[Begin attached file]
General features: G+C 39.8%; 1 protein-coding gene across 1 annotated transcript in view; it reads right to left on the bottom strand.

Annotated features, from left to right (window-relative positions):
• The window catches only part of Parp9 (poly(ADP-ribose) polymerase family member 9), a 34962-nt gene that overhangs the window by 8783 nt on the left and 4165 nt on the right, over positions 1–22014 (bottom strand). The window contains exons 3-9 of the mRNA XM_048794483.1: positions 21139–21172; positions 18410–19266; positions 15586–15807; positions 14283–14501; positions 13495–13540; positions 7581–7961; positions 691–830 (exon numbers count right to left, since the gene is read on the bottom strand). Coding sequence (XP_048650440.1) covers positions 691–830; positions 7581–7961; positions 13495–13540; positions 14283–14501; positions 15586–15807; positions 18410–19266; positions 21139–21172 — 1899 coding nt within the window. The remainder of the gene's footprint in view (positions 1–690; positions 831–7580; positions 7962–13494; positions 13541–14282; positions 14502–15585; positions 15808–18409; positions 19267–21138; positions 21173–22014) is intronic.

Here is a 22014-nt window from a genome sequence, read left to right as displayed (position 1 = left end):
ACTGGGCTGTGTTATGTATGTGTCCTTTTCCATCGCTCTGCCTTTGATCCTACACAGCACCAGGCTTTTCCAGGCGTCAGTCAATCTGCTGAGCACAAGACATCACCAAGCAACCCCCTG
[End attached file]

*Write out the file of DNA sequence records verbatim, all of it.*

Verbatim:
General features: G+C 39.8%; 1 protein-coding gene across 1 annotated transcript in view; it reads right to left on the bottom strand.

Annotated features, from left to right (window-relative positions):
• The window catches only part of Parp9 (poly(ADP-ribose) polymerase family member 9), a 34962-nt gene that overhangs the window by 8783 nt on the left and 4165 nt on the right, over positions 1–22014 (bottom strand). The window contains exons 3-9 of the mRNA XM_048794483.1: positions 21139–21172; positions 18410–19266; positions 15586–15807; positions 14283–14501; positions 13495–13540; positions 7581–7961; positions 691–830 (exon numbers count right to left, since the gene is read on the bottom strand). Coding sequence (XP_048650440.1) covers positions 691–830; positions 7581–7961; positions 13495–13540; positions 14283–14501; positions 15586–15807; positions 18410–19266; positions 21139–21172 — 1899 coding nt within the window. The remainder of the gene's footprint in view (positions 1–690; positions 831–7580; positions 7962–13494; positions 13541–14282; positions 14502–15585; positions 15808–18409; positions 19267–21138; positions 21173–22014) is intronic.

Here is a 22014-nt window from a genome sequence, read left to right as displayed (position 1 = left end):
ACTGGGCTGTGTTATGTATGTGTCCTTTTCCATCGCTCTGCCTTTGATCCTACACAGCACCAGGCTTTTCCAGGCGTCAGTCAATCTGCTGAGCACAAGACATCACCAAGCAACCCCCTG